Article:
Otago Harbour Pier

Otago Harbour Pier Buy or view the Ōtepoti | Dunedin gallery

It was ten minutes to 10:00 in the morning and it was misty and cold. The previous night I had continued my research into the effects on my health and well being by watching rugby and drinking beer. Then, sometime before bed, since daylight savings time was due to begin at 2:00am, I had decided to put the clocks forward so that when I awoke, I would at least be on the right time. Now in the clear, sobering light of morning it appeared that I had only half finished the job and was left with the confusing calculation of not only finding out what the right time was, but having to ensure all the clocks were correct. A task that took longer than it really should have. Sometime later after awakening the senses with coffee, bacon, eggs and a few sausages, and waiting a suitable length of time before it would be safe to drive, I set off into the day. 

Reversing my car out into the street, I decided that a visit into town would be the order of the day. It had been some time since I’d passed the time, casually strolling the inner city streets looking at nothing in particular. I manoeuvred my car into the world and disappeared into a murky, haze of cloud and fog. A drizzly rain hung in the air and it seemed to have settled in. Navigating my way through familiar streets that faded into a vast void of nothingness, occasionally a walker, jogger or cyclist would appear before mysteriously vanishing behind me. It was almost as if the Bermuda Triangle had come and settled over this very specific part of the city. I made my way down to the harbour shore line where thankfully the misty haze was just as thick. Before venturing into the city I had an idea for a photograph that I had been wanting to try and the conditions seemed ideal.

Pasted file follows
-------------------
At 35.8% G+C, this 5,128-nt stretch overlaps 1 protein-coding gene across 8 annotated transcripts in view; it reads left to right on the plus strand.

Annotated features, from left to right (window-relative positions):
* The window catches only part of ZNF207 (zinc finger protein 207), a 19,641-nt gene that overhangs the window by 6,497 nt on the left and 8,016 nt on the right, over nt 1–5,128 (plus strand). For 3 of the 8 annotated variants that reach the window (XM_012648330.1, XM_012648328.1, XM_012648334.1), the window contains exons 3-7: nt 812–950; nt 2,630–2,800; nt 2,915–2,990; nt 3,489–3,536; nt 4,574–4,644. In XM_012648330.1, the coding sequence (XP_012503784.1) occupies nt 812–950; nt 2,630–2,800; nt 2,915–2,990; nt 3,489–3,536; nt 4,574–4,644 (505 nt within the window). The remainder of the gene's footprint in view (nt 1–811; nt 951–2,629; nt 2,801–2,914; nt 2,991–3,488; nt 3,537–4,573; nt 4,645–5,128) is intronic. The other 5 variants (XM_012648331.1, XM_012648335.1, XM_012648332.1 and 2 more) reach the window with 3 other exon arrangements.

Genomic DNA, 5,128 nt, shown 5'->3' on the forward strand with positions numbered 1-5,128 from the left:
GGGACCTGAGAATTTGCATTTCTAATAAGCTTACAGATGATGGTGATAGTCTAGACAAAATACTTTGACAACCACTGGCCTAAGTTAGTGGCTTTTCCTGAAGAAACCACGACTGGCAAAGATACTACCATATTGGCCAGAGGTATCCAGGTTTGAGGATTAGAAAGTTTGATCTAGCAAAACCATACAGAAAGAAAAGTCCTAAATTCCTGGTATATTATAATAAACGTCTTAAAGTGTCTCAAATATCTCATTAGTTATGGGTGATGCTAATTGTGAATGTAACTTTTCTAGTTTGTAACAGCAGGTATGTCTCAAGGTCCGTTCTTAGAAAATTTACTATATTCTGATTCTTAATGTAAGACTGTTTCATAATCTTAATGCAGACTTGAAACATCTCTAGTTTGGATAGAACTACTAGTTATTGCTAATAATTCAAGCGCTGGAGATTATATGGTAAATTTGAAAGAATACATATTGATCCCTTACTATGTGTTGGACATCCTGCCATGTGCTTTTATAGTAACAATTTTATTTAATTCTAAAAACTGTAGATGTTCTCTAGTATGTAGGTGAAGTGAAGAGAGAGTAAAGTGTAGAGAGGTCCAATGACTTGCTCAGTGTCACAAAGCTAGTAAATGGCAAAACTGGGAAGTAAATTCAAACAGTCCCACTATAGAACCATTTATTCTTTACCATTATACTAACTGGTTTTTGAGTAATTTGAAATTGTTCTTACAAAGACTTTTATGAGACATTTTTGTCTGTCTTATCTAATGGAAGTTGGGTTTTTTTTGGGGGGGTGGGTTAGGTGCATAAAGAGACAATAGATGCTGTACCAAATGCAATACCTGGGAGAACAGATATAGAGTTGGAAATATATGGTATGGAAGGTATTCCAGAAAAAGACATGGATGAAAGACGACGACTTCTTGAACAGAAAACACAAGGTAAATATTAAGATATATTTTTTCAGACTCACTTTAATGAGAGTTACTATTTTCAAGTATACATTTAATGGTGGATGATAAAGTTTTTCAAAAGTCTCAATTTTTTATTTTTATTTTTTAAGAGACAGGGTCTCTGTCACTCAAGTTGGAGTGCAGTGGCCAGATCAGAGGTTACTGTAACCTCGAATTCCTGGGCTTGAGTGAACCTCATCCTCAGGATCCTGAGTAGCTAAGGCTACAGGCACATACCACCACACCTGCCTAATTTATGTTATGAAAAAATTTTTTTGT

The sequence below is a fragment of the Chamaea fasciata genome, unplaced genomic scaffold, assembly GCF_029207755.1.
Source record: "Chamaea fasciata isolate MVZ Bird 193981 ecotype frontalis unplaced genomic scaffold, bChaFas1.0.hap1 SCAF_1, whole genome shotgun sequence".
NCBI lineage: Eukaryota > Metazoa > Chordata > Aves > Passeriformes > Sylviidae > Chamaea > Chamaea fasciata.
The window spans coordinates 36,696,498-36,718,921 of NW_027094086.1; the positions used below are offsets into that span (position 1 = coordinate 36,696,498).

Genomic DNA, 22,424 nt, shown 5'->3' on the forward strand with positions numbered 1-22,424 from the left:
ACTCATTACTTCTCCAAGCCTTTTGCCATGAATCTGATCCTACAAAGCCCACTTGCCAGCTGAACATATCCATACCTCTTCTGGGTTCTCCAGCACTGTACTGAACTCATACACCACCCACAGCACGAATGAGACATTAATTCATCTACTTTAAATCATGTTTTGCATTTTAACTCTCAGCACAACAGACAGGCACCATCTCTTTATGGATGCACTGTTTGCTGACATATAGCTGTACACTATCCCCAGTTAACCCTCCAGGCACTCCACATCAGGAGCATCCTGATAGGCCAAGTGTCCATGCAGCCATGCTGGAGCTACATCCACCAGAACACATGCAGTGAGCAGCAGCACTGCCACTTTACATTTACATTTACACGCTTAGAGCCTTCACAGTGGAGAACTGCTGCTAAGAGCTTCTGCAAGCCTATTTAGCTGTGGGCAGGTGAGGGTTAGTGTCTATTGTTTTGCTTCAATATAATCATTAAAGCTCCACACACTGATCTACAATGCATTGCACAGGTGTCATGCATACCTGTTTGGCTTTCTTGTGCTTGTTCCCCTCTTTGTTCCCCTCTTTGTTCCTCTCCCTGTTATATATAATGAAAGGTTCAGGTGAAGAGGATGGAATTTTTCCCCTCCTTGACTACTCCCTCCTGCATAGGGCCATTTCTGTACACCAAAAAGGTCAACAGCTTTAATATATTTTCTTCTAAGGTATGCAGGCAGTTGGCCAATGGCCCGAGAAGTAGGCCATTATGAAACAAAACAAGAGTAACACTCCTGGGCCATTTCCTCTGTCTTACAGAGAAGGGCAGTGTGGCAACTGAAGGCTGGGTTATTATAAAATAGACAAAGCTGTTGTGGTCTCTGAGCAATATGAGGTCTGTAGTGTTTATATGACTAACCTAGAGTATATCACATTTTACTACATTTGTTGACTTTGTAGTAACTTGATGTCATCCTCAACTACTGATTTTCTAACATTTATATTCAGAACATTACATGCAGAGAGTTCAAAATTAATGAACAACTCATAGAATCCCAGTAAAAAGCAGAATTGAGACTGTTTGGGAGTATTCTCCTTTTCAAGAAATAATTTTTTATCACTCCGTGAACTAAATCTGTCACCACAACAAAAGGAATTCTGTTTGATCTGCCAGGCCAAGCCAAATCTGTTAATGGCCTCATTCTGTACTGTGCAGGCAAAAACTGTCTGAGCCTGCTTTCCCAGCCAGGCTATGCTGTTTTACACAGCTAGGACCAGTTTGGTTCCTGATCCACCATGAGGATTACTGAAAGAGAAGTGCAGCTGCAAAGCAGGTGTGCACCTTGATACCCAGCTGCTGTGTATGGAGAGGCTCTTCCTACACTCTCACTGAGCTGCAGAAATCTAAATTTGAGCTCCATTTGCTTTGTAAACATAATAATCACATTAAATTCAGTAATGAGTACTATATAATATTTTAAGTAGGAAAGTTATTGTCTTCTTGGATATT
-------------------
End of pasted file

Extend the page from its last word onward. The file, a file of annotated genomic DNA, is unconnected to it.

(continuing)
The visibility on the harbour was just as bleak as it had been in the hills. I placed myself in front of what used to be an old boat pier. Sometime back it had been deemed unsafe and dismantled and to really emphasise the point, a large sign had been put on it that read “Danger, do not use!” Not that there was much of it left to use, but that was clearly beside the point. As I began to set-up my camera, suddenly out of the mist and drizzle a windsurfer appeared before vanishing into the white veil. When I had set off that morning, photographing the old pier had seemed like a good plan, but now standing in the rain with the waves getting higher it seemed like a serious mistake. 

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